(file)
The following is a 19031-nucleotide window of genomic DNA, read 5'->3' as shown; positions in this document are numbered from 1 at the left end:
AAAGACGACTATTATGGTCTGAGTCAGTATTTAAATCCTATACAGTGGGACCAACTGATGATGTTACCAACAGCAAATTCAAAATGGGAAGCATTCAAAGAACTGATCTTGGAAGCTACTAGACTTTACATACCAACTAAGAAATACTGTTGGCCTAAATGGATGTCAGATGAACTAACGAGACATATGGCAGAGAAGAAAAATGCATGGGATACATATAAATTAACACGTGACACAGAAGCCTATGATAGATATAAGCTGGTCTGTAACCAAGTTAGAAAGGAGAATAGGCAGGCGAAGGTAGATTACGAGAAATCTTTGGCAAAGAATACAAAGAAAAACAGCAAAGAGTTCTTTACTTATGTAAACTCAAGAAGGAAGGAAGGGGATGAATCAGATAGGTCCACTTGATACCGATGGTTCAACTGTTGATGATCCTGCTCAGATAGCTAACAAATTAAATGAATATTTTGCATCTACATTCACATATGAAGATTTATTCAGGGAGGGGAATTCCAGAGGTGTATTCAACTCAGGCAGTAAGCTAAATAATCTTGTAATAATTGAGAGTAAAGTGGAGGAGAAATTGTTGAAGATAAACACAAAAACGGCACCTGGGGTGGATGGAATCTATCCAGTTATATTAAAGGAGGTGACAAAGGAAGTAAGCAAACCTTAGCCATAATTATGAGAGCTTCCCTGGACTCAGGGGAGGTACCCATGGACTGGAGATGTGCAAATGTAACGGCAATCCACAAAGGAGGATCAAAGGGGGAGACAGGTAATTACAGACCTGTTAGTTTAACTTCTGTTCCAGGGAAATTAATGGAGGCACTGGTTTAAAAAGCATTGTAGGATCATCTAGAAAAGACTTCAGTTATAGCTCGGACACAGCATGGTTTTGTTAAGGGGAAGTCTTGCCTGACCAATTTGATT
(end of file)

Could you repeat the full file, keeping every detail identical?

The following is a 19031-nucleotide window of genomic DNA, read 5'->3' as shown; positions in this document are numbered from 1 at the left end:
AAAGACGACTATTATGGTCTGAGTCAGTATTTAAATCCTATACAGTGGGACCAACTGATGATGTTACCAACAGCAAATTCAAAATGGGAAGCATTCAAAGAACTGATCTTGGAAGCTACTAGACTTTACATACCAACTAAGAAATACTGTTGGCCTAAATGGATGTCAGATGAACTAACGAGACATATGGCAGAGAAGAAAAATGCATGGGATACATATAAATTAACACGTGACACAGAAGCCTATGATAGATATAAGCTGGTCTGTAACCAAGTTAGAAAGGAGAATAGGCAGGCGAAGGTAGATTACGAGAAATCTTTGGCAAAGAATACAAAGAAAAACAGCAAAGAGTTCTTTACTTATGTAAACTCAAGAAGGAAGGAAGGGGATGAATCAGATAGGTCCACTTGATACCGATGGTTCAACTGTTGATGATCCTGCTCAGATAGCTAACAAATTAAATGAATATTTTGCATCTACATTCACATATGAAGATTTATTCAGGGAGGGGAATTCCAGAGGTGTATTCAACTCAGGCAGTAAGCTAAATAATCTTGTAATAATTGAGAGTAAAGTGGAGGAGAAATTGTTGAAGATAAACACAAAAACGGCACCTGGGGTGGATGGAATCTATCCAGTTATATTAAAGGAGGTGACAAAGGAAGTAAGCAAACCTTAGCCATAATTATGAGAGCTTCCCTGGACTCAGGGGAGGTACCCATGGACTGGAGATGTGCAAATGTAACGGCAATCCACAAAGGAGGATCAAAGGGGGAGACAGGTAATTACAGACCTGTTAGTTTAACTTCTGTTCCAGGGAAATTAATGGAGGCACTGGTTTAAAAAGCATTGTAGGATCATCTAGAAAAGACTTCAGTTATAGCTCGGACACAGCATGGTTTTGTTAAGGGGAAGTCTTGCCTGACCAATTTGATT